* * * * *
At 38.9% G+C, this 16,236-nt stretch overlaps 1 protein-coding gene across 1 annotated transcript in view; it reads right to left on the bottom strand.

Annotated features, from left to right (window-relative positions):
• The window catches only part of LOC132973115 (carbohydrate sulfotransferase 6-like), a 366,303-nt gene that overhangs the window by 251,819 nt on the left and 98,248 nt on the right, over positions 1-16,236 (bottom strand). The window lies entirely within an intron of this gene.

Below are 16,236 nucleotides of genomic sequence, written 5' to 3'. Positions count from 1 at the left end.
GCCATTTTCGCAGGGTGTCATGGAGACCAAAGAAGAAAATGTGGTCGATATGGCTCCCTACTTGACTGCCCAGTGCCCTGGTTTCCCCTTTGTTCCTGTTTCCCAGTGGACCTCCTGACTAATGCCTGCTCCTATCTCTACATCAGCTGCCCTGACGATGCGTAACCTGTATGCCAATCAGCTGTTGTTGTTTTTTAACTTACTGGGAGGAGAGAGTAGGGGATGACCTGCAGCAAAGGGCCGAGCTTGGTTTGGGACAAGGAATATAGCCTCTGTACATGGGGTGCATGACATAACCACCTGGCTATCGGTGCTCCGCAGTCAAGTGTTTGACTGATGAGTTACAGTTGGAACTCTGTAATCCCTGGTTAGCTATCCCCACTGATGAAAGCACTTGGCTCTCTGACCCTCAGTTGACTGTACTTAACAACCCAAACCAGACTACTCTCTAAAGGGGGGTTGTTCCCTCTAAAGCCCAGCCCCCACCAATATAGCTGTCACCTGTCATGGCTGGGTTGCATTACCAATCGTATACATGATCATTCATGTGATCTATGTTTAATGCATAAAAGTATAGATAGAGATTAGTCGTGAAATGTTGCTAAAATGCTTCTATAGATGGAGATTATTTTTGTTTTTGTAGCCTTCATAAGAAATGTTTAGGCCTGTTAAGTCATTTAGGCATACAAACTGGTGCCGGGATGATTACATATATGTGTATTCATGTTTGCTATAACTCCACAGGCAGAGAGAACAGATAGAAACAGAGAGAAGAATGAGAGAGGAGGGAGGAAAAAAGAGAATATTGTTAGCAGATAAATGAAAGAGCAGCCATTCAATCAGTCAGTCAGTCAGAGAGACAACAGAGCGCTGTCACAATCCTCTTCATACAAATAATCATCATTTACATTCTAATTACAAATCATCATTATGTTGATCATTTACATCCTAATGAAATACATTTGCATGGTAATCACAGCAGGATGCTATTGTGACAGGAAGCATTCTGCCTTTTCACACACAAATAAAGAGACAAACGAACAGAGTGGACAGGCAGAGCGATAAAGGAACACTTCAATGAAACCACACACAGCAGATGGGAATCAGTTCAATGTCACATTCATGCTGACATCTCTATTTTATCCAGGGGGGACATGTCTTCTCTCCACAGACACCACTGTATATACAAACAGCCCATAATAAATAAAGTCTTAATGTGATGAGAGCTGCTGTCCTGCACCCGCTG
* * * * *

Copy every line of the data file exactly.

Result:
At 38.9% G+C, this 16,236-nt stretch overlaps 1 protein-coding gene across 1 annotated transcript in view; it reads right to left on the bottom strand.

Annotated features, from left to right (window-relative positions):
• The window catches only part of LOC132973115 (carbohydrate sulfotransferase 6-like), a 366,303-nt gene that overhangs the window by 251,819 nt on the left and 98,248 nt on the right, over positions 1-16,236 (bottom strand). The window lies entirely within an intron of this gene.

Below are 16,236 nucleotides of genomic sequence, written 5' to 3'. Positions count from 1 at the left end.
GCCATTTTCGCAGGGTGTCATGGAGACCAAAGAAGAAAATGTGGTCGATATGGCTCCCTACTTGACTGCCCAGTGCCCTGGTTTCCCCTTTGTTCCTGTTTCCCAGTGGACCTCCTGACTAATGCCTGCTCCTATCTCTACATCAGCTGCCCTGACGATGCGTAACCTGTATGCCAATCAGCTGTTGTTGTTTTTTAACTTACTGGGAGGAGAGAGTAGGGGATGACCTGCAGCAAAGGGCCGAGCTTGGTTTGGGACAAGGAATATAGCCTCTGTACATGGGGTGCATGACATAACCACCTGGCTATCGGTGCTCCGCAGTCAAGTGTTTGACTGATGAGTTACAGTTGGAACTCTGTAATCCCTGGTTAGCTATCCCCACTGATGAAAGCACTTGGCTCTCTGACCCTCAGTTGACTGTACTTAACAACCCAAACCAGACTACTCTCTAAAGGGGGGTTGTTCCCTCTAAAGCCCAGCCCCCACCAATATAGCTGTCACCTGTCATGGCTGGGTTGCATTACCAATCGTATACATGATCATTCATGTGATCTATGTTTAATGCATAAAAGTATAGATAGAGATTAGTCGTGAAATGTTGCTAAAATGCTTCTATAGATGGAGATTATTTTTGTTTTTGTAGCCTTCATAAGAAATGTTTAGGCCTGTTAAGTCATTTAGGCATACAAACTGGTGCCGGGATGATTACATATATGTGTATTCATGTTTGCTATAACTCCACAGGCAGAGAGAACAGATAGAAACAGAGAGAAGAATGAGAGAGGAGGGAGGAAAAAAGAGAATATTGTTAGCAGATAAATGAAAGAGCAGCCATTCAATCAGTCAGTCAGTCAGAGAGACAACAGAGCGCTGTCACAATCCTCTTCATACAAATAATCATCATTTACATTCTAATTACAAATCATCATTATGTTGATCATTTACATCCTAATGAAATACATTTGCATGGTAATCACAGCAGGATGCTATTGTGACAGGAAGCATTCTGCCTTTTCACACACAAATAAAGAGACAAACGAACAGAGTGGACAGGCAGAGCGATAAAGGAACACTTCAATGAAACCACACACAGCAGATGGGAATCAGTTCAATGTCACATTCATGCTGACATCTCTATTTTATCCAGGGGGGACATGTCTTCTCTCCACAGACACCACTGTATATACAAACAGCCCATAATAAATAAAGTCTTAATGTGATGAGAGCTGCTGTCCTGCACCCGCTG